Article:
In the morning, as soon as the day dawned, Crockett, thinking it impossible for them to get through the fallen timber that day, took his rifle and went into the forest in search of game. He had gone but a short distance when he came across a fine buck. The animal fell before his unerring aim, and, taking the prize upon his shoulders, he commenced a return to the boat.
He had not proceeded far before he came upon the fresh tracks of a herd of elks. The temptation to follow their trail was to a veteran hunter irresistible. He threw down his buck, and had not gone far before he came upon two more bucks, very large and splendid animals. The beautiful creatures, though manifesting some timidity, did not seem disposed to run, but, with their soft, womanly eyes, gazed with wonder upon the approaching stranger. The bullet from Crockett’s rifle struck between the eyes of one, and he fell dead. The other, his companion, exhibited almost human sympathy. Instead of taking to flight, he clung to his lifeless associate, looking down upon him as if some incomprehensible calamity had occurred. Crockett rapidly reloaded his rifle, and the other buck fell dead.
He hung them both upon the limb of a tree, so that they should not be devoured by the wolves, and followed on in the trail of the elks. He did not overtake them until nearly noon. They were then beyond rifle-shot, and kept so, luring him on quite a distance. At length he saw two other fine bucks, both of which he shot. The intellectual culture of the man may be inferred from the following characteristic description which he gives of these events:
“I saw two more bucks, very large fellows too. I took a blizzard at one of them, and up he tumbled. The other ran off a few jumps and stopped, and stood there until I loaded again and fired at him. I knocked his trotters from under him, and then I hung them both up. I pushed on again, and about sunset I saw three other bucks. I down’d with one of them, and the other two ran off. I hung this one up also, having killed six that day.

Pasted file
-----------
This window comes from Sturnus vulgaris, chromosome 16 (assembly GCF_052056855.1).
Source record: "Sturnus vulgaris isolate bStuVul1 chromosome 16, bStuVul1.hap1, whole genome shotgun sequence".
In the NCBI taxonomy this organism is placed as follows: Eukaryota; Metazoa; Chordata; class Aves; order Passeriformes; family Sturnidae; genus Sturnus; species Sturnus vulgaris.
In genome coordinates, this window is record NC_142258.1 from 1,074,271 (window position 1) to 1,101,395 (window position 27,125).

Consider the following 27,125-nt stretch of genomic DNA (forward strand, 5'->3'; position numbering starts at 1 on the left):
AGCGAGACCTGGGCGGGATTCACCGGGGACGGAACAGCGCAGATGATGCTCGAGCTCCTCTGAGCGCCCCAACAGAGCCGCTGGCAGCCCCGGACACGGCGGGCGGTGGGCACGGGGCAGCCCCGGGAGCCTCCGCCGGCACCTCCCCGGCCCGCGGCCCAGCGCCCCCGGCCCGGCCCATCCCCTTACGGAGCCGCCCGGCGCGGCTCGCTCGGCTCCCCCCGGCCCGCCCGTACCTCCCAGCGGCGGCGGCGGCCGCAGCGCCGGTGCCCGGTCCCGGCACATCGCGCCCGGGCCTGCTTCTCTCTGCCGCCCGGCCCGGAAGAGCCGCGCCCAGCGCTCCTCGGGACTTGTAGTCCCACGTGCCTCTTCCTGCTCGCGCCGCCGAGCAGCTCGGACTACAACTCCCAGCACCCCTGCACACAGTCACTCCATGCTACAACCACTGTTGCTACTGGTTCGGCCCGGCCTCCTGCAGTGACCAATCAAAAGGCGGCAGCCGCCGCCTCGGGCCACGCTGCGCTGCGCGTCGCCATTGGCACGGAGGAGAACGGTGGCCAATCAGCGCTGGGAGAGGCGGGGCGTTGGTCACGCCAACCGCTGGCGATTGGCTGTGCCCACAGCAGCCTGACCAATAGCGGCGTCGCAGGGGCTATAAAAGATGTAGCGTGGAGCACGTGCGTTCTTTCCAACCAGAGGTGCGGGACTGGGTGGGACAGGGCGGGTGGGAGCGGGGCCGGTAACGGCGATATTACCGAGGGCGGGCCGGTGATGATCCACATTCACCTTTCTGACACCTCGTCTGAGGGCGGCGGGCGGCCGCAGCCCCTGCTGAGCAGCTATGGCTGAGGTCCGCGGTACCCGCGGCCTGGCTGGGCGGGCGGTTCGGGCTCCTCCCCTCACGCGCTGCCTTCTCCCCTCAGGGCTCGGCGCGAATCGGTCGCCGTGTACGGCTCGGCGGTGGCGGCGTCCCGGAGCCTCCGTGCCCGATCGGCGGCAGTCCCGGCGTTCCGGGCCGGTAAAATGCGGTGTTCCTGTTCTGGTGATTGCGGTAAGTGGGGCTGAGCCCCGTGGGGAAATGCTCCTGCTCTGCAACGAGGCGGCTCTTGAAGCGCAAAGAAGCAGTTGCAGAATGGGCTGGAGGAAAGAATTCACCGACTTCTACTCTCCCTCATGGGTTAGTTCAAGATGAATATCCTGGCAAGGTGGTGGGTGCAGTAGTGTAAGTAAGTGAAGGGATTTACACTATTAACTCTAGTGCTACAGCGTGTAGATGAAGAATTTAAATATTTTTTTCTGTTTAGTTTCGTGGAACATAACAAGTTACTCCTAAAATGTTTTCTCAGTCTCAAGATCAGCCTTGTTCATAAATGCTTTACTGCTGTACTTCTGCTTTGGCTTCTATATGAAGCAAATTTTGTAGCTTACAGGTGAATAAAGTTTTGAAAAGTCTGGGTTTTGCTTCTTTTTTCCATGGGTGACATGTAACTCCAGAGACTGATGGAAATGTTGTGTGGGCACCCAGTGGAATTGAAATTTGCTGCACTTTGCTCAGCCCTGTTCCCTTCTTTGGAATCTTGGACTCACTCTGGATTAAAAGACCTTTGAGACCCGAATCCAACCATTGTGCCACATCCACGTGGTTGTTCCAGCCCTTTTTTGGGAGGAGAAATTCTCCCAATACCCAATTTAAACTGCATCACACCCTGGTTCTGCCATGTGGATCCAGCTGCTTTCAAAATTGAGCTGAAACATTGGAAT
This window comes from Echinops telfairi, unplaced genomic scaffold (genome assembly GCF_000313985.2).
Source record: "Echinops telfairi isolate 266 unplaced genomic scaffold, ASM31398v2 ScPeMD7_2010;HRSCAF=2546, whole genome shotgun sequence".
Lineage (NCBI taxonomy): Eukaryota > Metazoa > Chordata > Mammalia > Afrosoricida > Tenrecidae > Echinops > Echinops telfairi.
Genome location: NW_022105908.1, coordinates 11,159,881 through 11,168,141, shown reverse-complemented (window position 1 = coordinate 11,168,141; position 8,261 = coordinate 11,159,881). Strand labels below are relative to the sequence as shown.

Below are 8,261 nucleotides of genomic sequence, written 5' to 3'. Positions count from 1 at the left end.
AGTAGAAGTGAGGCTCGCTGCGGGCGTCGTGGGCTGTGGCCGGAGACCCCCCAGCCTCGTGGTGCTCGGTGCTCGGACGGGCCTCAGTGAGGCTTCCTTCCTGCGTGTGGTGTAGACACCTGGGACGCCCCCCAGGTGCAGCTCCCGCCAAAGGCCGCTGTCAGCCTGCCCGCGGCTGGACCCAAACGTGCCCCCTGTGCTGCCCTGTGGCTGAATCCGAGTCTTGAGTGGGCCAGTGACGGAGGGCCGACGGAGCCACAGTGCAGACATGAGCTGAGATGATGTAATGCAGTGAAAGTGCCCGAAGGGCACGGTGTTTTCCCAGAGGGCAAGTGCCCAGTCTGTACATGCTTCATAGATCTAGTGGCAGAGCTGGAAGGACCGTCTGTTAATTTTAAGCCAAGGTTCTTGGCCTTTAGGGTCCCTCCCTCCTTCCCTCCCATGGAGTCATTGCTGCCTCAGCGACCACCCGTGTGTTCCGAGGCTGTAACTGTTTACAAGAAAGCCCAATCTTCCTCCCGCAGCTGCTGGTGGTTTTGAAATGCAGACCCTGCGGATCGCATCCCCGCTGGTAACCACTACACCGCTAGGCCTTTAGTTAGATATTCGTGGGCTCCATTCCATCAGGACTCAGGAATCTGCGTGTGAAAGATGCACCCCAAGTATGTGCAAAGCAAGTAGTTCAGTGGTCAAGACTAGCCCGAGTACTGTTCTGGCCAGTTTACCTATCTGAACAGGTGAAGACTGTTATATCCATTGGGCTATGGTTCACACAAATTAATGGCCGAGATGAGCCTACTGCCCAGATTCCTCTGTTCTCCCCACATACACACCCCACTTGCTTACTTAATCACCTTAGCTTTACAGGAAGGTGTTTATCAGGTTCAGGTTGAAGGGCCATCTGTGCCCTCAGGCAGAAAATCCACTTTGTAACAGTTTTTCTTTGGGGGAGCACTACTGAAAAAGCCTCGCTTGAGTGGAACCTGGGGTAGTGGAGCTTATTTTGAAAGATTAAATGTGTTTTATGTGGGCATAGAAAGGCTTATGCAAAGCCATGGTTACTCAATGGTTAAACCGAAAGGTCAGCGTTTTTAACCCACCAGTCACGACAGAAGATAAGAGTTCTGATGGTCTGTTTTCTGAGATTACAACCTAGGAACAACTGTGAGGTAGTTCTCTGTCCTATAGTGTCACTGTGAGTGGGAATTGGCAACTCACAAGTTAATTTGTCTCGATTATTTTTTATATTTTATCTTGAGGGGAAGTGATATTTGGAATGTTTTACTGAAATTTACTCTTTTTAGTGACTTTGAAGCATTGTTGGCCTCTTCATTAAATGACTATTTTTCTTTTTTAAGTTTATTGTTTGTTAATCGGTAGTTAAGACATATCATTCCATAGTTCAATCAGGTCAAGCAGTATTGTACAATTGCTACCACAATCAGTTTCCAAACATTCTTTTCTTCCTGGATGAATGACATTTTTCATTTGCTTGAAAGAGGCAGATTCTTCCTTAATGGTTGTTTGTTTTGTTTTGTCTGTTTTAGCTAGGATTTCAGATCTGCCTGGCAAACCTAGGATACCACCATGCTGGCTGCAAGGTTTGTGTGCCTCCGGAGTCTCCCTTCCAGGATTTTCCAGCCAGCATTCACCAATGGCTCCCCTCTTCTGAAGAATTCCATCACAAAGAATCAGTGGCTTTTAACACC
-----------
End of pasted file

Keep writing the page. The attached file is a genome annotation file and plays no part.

“I then pushed on till I got to the hurricane, and at the lower edge of it, about where I expected the boat was. Here I hollered as hard as I could roar, but could get no answer. I fired off my gun, and the men on the boat fired one too. But, quite contrary to my expectations, they had got through the timber, and were about two miles above me. It was now dark, and I had to crawl through the fallen timber the best way I could; and if the reader don’t know it was bad enough, I am sure I do. For the vines and briers had grown all through it, and so thick that a good fat coon couldn’t much more than get along. I got through at last, and went on to near where I had killed my last deer, and once more fired off my gun, which was again answered from the boat, which was a little above me. I moved on as fast as I could, but soon came to water; and not knowing how deep it was, I halted, and hollered till they came to me with a skiff. I now got to the boat without further difficulty. But the briers had worked on me at such a rate that I felt like I wanted sewing up all over. I took a pretty stiff horn, which soon made me feel much better. But I was so tired that I could scarcely work my jaws to eat.”